Senator J.D. Vance (R-OH) says that President Biden’s new rules for the Environmental Protection Agency (EPA) will hurt the steel industry, especially in Ohio and Indiana, just like similar rules did in the European Union this past year when there was an oil crisis.
Vance wrote to Biden this week about the administration’s strict EPA rules for power plants throughout the United States.
The Biden administration’s EPA, according to Vance, “has neglected to consider fully the adverse effects of the standards to the industrial users of fossil-fuel produced electricity,” since the agency is unable to name even one domestic power plant that can achieve the green energy goals outlined by regulations.
Vance says that the rules would be especially bad for the U.S. steel industry.
“The rule would certainly be especially hard on the steel business, which is one of the most important industries in the country. Ohio and Indiana, which make the most steel in the country, depend heavily on fossil fuels to make electricity—80% in Ohio and 91% in Indiana. When new rules make energy more expensive and hurt the power grid, steelmakers in the Heartland and all over the country will be hurt. The steel industry has already said that “increased costs and possible problems with base load generation as well as grid reliability from the early closing of power plants powered by fossil fuels will have a huge effect on the viability of steel plants throughout the United States.”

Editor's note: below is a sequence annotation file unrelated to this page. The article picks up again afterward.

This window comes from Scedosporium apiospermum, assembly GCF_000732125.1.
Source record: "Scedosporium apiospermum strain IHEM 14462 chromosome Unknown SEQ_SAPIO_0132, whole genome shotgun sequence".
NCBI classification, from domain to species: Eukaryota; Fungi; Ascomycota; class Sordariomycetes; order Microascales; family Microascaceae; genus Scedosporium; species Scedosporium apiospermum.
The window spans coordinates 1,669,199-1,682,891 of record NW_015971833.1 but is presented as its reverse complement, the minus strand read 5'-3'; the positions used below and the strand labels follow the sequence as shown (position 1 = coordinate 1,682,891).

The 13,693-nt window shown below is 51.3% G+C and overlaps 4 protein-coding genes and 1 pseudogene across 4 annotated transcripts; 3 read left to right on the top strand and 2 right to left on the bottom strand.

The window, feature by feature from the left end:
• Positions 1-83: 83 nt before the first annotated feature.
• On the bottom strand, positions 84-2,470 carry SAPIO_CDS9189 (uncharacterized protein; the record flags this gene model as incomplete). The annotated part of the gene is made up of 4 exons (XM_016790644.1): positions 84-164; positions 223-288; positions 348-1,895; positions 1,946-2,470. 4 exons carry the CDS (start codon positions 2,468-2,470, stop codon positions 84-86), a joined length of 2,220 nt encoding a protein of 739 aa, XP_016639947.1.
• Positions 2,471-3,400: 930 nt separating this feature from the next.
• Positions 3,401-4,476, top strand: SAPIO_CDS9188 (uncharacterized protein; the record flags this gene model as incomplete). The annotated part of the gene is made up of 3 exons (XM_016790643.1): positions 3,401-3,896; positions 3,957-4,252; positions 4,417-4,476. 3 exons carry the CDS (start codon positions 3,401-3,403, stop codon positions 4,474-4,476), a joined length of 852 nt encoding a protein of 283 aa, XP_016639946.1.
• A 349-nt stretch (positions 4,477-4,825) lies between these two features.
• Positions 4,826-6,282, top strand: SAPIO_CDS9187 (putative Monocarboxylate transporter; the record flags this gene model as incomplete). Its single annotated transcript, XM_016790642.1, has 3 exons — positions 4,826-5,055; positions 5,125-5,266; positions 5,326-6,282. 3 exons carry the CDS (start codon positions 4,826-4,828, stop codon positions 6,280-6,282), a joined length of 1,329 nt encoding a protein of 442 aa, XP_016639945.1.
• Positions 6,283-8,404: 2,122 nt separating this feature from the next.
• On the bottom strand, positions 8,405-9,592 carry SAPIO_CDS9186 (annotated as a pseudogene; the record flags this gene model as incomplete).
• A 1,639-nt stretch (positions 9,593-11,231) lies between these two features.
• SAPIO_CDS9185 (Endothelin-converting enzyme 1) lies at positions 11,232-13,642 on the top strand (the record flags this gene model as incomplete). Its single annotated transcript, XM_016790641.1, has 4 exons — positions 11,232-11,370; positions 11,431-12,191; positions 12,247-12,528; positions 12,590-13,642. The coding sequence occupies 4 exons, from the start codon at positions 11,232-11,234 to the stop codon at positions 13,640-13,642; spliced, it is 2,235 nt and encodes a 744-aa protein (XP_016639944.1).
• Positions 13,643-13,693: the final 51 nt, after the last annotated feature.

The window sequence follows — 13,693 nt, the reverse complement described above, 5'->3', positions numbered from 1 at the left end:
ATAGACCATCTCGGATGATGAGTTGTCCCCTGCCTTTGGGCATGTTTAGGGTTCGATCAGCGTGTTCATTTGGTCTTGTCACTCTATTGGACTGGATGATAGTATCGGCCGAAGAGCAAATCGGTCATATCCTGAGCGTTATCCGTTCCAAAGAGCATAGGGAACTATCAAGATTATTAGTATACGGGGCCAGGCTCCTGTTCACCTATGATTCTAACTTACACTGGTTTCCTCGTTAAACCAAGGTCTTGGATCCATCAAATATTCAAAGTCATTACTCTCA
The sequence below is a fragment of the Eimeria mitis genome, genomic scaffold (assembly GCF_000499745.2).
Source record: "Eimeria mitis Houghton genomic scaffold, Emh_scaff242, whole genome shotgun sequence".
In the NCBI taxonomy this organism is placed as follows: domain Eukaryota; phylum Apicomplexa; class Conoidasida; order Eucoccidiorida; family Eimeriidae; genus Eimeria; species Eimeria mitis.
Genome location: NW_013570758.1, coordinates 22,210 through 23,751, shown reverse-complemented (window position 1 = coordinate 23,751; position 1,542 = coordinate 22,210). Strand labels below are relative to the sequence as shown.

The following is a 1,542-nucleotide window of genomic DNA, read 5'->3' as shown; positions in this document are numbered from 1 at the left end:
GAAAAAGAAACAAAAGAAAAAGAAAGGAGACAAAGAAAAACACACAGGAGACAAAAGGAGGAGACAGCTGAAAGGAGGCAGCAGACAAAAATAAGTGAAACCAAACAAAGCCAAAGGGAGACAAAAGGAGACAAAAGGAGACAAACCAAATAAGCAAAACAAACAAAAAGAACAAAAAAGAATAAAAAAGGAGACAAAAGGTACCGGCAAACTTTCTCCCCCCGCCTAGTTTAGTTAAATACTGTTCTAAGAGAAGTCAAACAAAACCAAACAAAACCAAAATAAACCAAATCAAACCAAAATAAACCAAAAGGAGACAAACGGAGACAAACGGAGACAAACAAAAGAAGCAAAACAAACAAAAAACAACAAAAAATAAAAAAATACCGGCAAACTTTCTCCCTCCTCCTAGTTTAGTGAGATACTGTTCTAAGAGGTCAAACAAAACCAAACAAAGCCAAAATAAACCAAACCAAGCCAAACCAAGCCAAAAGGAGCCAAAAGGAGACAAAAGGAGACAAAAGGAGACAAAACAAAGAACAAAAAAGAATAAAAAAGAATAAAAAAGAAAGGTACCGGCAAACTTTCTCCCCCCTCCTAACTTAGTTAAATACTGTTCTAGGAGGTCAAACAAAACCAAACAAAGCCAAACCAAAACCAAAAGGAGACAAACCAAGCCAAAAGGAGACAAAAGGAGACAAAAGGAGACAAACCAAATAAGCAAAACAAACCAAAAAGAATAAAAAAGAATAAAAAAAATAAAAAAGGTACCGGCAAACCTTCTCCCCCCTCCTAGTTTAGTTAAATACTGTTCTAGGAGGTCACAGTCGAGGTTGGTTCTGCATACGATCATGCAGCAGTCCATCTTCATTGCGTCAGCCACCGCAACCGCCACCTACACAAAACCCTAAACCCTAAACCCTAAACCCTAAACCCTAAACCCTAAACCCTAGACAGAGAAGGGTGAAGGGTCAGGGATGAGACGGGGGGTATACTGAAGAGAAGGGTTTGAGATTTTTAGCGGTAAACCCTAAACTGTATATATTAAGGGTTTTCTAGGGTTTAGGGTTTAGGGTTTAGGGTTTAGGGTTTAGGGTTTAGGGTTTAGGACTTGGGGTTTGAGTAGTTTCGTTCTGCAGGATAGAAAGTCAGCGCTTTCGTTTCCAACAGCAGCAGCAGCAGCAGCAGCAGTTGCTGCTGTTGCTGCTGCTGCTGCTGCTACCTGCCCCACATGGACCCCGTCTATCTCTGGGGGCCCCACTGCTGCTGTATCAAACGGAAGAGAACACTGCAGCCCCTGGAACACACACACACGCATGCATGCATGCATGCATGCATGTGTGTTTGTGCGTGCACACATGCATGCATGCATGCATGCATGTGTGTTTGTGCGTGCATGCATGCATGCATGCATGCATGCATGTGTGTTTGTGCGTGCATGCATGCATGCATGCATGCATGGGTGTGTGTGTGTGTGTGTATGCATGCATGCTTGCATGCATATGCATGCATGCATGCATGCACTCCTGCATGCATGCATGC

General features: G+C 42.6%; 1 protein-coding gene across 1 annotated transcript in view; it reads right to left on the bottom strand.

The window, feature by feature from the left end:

“Vance brings up what has happened to the steel industry in the European Union (EU) because of the continent’s energy crisis.”
“My worries aren’t that far-fetched. The energy crisis that occurred in the European Union this past year was a disaster for the steelmakers in the area,” Vance says. “Rising prices of energy, including power, made it unprofitable to make steel. Several steel mills in Europe were shut down completely or partially.”
Experts in the business world warned last year that the energy crisis, in which EU leaders told Europeans to ration their energy use, could lead to a “permanent deindustrialization.” Several hundred steelworkers in Wales as well as England lost their jobs because of this.
Vance argues, “This administration may brag about its infrastructure spending and public subsidies for electric cars, but those short-term demand fluctuations won’t solve the foreseeable strain of climate alarmism or unsustainable environmental rules. Please take back the proposed rule,” I say.